Have you ever thought about why ghosts say “boo”? A Vancouver children’s book writer has found possibly the most adorable explanation for the phantom phenomenon.
Pierre Chan is a Vancouver-based advertisement writer. When he’s not writing advertisements he spends his time working on picture books. Chan’s previous works include Pfffffft: Illustrated fart literature published in 2015 as well as a book called Dumb Answers to Kids' Questions in 2018. In a significant switch in tone, Chan's latest book, The Ghost Who Cried Boo, follows the journey of possibly the cutest ghost you have ever seen going from being constantly lonely to surrounded by new friends.
In Chan’s Kickstarter campaign for the new release he writes this book has a more personal meaning to him and his family than his previous works.
“The Ghost Who Cried Boo is my first children's book, and perhaps the most rewarding thing I've ever written because I'll be able to read it to my 3-year-old niece,” Chan writes.
The Ghost Who Cried Boo is a story of a lonely ghost, lonely because he tires of not being able to eat, be seen in photographs or kick a soccer ball. When things get too much he pouts “Oh boo," scaring away everyone around him and causing him to live a lonely life.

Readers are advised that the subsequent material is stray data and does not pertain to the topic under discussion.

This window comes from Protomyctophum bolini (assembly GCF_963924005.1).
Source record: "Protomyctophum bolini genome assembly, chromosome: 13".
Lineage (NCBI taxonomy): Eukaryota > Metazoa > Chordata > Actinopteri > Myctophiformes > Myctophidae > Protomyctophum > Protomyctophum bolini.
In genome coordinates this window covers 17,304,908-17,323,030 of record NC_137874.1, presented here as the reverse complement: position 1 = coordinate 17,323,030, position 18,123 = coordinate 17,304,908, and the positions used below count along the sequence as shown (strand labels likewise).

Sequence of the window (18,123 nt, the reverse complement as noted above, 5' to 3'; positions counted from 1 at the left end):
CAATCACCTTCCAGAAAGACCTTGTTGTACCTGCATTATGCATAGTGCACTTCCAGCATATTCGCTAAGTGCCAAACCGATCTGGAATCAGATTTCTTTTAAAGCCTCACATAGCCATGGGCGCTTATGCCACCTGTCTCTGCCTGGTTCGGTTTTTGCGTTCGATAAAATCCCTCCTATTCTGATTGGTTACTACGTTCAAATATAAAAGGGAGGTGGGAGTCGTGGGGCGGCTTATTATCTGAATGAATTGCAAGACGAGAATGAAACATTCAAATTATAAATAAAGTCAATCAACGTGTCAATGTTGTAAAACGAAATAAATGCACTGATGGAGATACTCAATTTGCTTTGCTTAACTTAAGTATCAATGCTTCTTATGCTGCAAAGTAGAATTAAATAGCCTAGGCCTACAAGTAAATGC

“Eventually, he realizes that people aren’t actually running away from him because he’s a ghost, but because he’s always being negative,” Chan writes. “When he stops being such a pessimist and starts looking at the brighter side of the afterlife, he finally starts making friends.”
George Lin, a Toronto-based art director and illustrator created the imagery for The Ghost Who Cried Boo. To fans of Chan’s previous books, the artwork will be familiar as Lin’s playful style can also be seen in Pfffffft: Illustrated fart literature, as well as many other children’s picture books.
Currently, the Kickstarter has hit over $2,500 of its $3,000 goal. As a backer for the fund there are several reward tiers available, including the new book being sent as soon as it is completed. Once the funding goal is reached the books should arrive approximately 15-17 weeks after the Kickstarter ends.
The Ghost Who Cried Boo is for children ages 3-8 according to the Kickstarter page - but adults can make good use of it too.
“If you don't have kids, you can always get a copy to balance out the pretentiousness of the Tolstoys and Dostoyevskys on your bookshelf,” Chan writes.
More details about shipping and tier rewards can be found on the Kickstarter page.